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using_autohotkey_to_map_keys_on_the_amtelco_kb163_unified_keyboard

Using AutoHotKey to map keys on the Amtelco KB163 Unified Keyboard

The Amtelco KB163 Unified Keyboard is a giant keyboard with a ton of extended function keys we want to hook, and it looks something like this:

kb163cut.jpg

Yes, it looks old, but they're still making them – they're purpose built for call centers. All those extended keys have special purpose functions like "Dial", "Check-in", etc. I got two different ones that were being thrown out – a USB version and an AT version.

Hooking the USB version

I wanted to enable all those extra keys with AutoHotKey. I started with the USB version – this was fairly straightforward. The keyboard "holds down" an imaginary F13 key, then presses another key based on which button you pressed. AutoHotKey supports this kind of "hold one key and press another" paradigm out-of-box, so mapping these was as easy as:

F13 & 9::MsgBox You pressed the "web browser" button on your crazy Amtelco keyboard!

Unfortunately, the USB version had a very dumb numpad – the digits were arranged in phone order instead of normal numpad order (which is fixable), and the decimal point key was replaced with a duplicate slash key (which is not fixable, since it sends the same code as the normal slash).

Hooking the AT version

Because of the problems with the USB version, I turned to the AT version, which can be turned into PS/2 with an adapter (which can then be turned into USB with another adapter). This was a bit harder, since this model sends much stranger signals. It sends a special scan-code 062 UP signal before each extended key signal (both down and up). So when you depress "ON", it sends:

  1. SC062 up
  2. y down

When you release "ON", it sends:

  1. SC062 up
  2. y up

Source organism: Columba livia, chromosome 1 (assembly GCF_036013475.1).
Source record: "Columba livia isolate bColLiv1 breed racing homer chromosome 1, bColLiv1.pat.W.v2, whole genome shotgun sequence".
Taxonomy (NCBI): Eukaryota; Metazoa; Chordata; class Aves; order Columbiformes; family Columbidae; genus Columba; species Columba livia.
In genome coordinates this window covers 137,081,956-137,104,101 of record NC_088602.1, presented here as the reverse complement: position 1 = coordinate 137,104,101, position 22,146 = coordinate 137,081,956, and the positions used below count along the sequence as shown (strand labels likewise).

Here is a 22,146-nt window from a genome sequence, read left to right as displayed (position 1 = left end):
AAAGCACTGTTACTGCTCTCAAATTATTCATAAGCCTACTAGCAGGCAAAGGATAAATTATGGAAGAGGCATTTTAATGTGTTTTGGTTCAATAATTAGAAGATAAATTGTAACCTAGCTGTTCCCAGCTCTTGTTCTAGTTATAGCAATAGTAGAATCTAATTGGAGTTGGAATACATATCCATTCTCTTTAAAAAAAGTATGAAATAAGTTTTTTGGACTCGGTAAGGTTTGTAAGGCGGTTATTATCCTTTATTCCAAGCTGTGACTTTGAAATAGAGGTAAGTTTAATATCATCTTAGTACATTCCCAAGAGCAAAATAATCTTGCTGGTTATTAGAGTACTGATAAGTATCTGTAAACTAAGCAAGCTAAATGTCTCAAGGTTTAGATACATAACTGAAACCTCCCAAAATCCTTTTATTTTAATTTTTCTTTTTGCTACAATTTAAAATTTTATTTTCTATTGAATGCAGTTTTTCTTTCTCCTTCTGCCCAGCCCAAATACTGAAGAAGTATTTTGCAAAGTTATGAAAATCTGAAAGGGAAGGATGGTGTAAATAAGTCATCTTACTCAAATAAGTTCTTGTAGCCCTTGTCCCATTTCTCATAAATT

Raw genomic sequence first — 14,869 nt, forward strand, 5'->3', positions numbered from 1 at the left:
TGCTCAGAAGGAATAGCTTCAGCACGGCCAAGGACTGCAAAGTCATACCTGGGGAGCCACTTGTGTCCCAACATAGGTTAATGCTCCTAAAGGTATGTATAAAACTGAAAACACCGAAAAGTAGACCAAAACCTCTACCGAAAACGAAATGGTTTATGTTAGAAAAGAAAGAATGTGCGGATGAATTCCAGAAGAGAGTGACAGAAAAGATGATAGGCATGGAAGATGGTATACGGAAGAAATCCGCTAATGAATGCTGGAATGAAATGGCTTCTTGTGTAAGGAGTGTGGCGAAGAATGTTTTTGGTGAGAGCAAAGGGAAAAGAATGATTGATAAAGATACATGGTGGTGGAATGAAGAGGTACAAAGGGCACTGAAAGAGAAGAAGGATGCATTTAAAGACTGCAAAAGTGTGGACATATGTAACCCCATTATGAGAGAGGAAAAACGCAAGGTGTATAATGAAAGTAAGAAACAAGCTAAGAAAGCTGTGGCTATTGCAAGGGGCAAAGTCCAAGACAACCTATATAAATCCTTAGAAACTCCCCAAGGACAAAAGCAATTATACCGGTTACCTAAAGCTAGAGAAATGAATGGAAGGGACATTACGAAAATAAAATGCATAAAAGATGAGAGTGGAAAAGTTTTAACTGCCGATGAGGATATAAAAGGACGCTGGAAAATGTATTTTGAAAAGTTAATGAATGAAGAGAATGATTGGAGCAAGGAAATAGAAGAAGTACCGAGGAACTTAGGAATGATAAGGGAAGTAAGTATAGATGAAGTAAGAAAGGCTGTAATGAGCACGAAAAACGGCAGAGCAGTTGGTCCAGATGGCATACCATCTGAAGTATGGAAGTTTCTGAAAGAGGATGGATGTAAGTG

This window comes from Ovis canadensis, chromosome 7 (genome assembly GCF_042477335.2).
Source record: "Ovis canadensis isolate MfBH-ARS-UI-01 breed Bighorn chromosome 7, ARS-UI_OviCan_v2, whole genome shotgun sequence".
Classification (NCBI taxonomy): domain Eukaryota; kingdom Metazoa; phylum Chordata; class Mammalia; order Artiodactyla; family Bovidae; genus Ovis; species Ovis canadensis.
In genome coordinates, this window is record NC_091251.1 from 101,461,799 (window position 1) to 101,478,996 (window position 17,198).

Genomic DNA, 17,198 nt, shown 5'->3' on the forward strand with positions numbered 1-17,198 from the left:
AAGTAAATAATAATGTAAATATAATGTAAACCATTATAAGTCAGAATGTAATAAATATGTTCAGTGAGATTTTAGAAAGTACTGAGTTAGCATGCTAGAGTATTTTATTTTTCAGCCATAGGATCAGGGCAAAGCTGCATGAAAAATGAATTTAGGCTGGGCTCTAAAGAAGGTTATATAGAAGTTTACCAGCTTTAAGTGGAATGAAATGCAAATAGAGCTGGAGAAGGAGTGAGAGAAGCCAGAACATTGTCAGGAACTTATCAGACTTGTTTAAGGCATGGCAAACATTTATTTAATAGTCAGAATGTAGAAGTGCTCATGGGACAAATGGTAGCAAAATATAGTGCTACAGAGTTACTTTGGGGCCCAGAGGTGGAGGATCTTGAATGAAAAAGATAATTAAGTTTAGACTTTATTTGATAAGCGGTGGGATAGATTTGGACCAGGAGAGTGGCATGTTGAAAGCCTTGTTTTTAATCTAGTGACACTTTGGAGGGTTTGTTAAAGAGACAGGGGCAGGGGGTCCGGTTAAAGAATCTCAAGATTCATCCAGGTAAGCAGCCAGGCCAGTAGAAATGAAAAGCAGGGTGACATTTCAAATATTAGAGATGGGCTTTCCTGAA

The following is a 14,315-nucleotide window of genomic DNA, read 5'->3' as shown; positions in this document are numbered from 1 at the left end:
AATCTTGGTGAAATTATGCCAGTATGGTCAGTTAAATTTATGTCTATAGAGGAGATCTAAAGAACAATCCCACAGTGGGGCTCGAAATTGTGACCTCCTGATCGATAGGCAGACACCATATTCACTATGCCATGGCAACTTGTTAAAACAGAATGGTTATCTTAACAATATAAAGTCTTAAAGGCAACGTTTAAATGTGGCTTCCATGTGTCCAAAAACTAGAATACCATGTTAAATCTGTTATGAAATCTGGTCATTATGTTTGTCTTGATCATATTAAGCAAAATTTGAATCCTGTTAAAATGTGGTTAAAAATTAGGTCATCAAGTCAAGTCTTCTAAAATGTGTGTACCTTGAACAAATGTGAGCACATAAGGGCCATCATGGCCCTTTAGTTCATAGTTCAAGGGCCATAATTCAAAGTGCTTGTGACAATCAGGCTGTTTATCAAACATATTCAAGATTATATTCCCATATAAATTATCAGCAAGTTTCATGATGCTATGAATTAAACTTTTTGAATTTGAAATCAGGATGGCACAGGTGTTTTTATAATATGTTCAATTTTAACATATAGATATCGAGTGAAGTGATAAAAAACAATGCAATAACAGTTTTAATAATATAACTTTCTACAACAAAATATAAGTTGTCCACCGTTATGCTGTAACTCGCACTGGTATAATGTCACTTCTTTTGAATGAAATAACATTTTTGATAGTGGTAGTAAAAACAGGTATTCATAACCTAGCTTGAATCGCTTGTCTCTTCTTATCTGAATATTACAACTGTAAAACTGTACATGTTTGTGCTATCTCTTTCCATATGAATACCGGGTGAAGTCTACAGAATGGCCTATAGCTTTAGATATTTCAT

So SC062 never actually goes down – this is totally unlike any normal device, so AutoHotKey can't hook it in one line by default. To fix this, we add a bit of state to keep track of whether the SC062 up corresponds to key down or key up, then we hook the bare key conditionally. This is achieved with the following script:

; AutoHotKey handler for the AT version of the Amtelco KB163 Unified Keyboard
; (A giant keyboard with a ton of extended function keys we want to hook)
;
; This keyboard sends a special scan-code 062 **UP** signal before each extended
; key signal (both down and up).  So when you depress "ON", it sends:
;   1. SC062 up
;   2. y down
; When you release "ON", it sends:
;   1. SC062 up
;   2. y up
; So SC062 never goes down -- this is totally unlike any normal device, so AHK can't
; hook it in one line by default.  To fix this, we add a bit of state to keep track
; of whether the SC062 up corresponds to key down or key up, then we hook the bare key
; conditionally.

; Reset the SC062 tracker every second in case of a strange stuck key or whatever
SetTimer, ResetBrain, 1000
ResetBrain:
x:=0
return

; Hook the SC062 itself, setting x=1 for keydown and x=0 for keyup
*SC062 up::x:=!x

; The following hooks are only triggered for the extended keys using their "usual" scancodes.
; To get more, just press the button without it being hooked, and you'll type the hook character
#if x
j::Edit
'::Reload
#if

Conclusion

With this, it is possible to hook any extended function key on either model!

(Unfortunately, the action on this keyboard is awful – it's like typing on a fat guy, so I didn't end up using either of these keyboards. But here's the info anyway, Internet, enjoy!!!)

using_autohotkey_to_map_keys_on_the_amtelco_kb163_unified_keyboard.txt · Last modified: 2011/05/31 18:13 by tkbletsc